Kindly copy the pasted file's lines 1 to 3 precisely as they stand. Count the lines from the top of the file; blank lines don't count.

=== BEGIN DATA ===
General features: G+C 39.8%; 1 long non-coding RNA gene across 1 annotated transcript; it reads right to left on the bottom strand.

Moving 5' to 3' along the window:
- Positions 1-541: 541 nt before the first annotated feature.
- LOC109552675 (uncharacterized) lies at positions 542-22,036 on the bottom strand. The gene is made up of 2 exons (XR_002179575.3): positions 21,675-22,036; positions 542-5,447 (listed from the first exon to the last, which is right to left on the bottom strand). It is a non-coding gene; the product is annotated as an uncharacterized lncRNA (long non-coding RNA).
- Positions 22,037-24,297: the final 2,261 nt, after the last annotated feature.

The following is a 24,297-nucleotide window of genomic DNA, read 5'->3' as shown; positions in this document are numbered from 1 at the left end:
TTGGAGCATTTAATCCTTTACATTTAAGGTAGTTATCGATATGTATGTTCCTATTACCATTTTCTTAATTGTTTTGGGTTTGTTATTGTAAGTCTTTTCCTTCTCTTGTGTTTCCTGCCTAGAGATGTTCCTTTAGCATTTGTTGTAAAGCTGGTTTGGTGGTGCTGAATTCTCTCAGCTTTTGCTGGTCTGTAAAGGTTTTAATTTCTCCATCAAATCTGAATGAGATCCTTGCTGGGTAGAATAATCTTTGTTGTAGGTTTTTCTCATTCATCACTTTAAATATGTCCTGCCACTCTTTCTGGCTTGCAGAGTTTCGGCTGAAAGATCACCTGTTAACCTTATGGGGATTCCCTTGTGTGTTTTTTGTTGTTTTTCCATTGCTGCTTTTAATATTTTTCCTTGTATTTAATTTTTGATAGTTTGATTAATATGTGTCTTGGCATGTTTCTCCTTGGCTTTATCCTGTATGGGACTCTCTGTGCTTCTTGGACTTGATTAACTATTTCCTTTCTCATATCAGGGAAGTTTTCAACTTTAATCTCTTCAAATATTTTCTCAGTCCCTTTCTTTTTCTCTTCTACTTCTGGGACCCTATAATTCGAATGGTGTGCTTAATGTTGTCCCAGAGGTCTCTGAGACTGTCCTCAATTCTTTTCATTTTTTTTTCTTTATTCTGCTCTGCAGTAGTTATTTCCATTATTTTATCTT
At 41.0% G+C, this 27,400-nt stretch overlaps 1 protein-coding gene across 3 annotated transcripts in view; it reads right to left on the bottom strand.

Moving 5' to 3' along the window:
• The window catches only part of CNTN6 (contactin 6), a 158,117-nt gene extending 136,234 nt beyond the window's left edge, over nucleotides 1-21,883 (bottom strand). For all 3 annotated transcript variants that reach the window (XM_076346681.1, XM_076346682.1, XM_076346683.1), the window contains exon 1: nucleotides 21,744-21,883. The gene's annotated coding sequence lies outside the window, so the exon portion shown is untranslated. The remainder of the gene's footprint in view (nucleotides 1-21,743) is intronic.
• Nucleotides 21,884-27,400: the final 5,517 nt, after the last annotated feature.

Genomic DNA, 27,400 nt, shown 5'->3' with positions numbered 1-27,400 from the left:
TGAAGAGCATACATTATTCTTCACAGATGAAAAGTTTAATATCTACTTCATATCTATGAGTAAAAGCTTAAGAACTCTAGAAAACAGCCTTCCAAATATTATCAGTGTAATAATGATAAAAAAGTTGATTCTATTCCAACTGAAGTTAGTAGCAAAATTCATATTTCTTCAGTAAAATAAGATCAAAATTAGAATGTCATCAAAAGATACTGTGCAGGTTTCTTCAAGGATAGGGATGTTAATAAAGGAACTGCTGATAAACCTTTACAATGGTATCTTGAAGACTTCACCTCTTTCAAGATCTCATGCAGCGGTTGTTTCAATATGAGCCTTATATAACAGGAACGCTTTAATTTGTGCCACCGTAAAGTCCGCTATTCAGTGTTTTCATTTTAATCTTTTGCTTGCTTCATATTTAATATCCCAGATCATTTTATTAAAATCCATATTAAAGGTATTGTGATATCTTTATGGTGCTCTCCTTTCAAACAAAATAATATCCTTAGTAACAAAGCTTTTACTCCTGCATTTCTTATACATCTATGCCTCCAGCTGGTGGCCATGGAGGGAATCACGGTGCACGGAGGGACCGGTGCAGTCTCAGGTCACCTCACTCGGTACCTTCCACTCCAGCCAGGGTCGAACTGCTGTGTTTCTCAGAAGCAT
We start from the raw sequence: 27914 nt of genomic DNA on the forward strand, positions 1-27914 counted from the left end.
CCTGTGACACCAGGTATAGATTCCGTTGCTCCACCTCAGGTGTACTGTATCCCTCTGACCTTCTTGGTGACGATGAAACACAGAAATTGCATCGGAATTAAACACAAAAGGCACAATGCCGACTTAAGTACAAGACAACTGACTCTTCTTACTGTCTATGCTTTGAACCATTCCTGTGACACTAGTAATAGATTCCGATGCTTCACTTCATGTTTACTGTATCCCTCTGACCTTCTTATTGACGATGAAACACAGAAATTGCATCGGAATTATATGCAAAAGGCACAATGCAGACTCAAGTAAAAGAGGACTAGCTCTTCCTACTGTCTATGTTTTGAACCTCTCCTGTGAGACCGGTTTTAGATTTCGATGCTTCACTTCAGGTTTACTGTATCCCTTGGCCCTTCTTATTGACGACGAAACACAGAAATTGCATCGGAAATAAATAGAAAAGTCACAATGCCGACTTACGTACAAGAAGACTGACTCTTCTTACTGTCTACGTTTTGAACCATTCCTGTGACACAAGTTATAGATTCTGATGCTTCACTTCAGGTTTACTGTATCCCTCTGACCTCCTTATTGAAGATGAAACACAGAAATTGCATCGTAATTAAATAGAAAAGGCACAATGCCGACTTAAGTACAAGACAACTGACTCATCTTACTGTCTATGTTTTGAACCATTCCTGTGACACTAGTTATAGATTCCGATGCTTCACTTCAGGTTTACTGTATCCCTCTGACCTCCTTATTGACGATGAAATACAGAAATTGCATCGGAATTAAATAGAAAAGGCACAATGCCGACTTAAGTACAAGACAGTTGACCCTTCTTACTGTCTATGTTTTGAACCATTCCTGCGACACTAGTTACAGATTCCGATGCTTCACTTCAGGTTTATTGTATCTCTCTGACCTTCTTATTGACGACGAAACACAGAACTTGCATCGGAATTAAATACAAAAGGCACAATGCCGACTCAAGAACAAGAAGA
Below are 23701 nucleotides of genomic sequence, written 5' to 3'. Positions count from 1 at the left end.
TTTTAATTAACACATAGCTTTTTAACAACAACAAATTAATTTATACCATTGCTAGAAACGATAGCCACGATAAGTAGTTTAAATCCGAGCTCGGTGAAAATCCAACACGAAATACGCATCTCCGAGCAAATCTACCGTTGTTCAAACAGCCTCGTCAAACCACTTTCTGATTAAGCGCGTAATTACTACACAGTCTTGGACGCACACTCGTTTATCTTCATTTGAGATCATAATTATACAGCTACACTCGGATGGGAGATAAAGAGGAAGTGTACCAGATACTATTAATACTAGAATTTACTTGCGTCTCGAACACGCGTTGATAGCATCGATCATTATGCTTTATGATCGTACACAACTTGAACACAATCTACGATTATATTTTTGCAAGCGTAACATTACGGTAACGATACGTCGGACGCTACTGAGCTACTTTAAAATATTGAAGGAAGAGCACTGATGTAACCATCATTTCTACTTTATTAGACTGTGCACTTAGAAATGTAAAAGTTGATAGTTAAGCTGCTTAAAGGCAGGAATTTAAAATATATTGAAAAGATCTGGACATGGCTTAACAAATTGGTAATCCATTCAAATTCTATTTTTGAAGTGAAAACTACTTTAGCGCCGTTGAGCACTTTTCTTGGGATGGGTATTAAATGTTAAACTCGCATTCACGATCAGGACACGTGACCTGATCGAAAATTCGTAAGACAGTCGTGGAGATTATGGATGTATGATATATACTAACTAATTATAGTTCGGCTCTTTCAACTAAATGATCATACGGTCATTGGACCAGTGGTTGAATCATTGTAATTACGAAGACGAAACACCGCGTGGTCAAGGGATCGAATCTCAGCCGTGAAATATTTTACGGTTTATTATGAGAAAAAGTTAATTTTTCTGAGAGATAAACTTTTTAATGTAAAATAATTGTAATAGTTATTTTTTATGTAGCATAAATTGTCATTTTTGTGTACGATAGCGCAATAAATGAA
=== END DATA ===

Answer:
General features: G+C 39.8%; 1 long non-coding RNA gene across 1 annotated transcript; it reads right to left on the bottom strand.

Moving 5' to 3' along the window:
- Positions 1-541: 541 nt before the first annotated feature.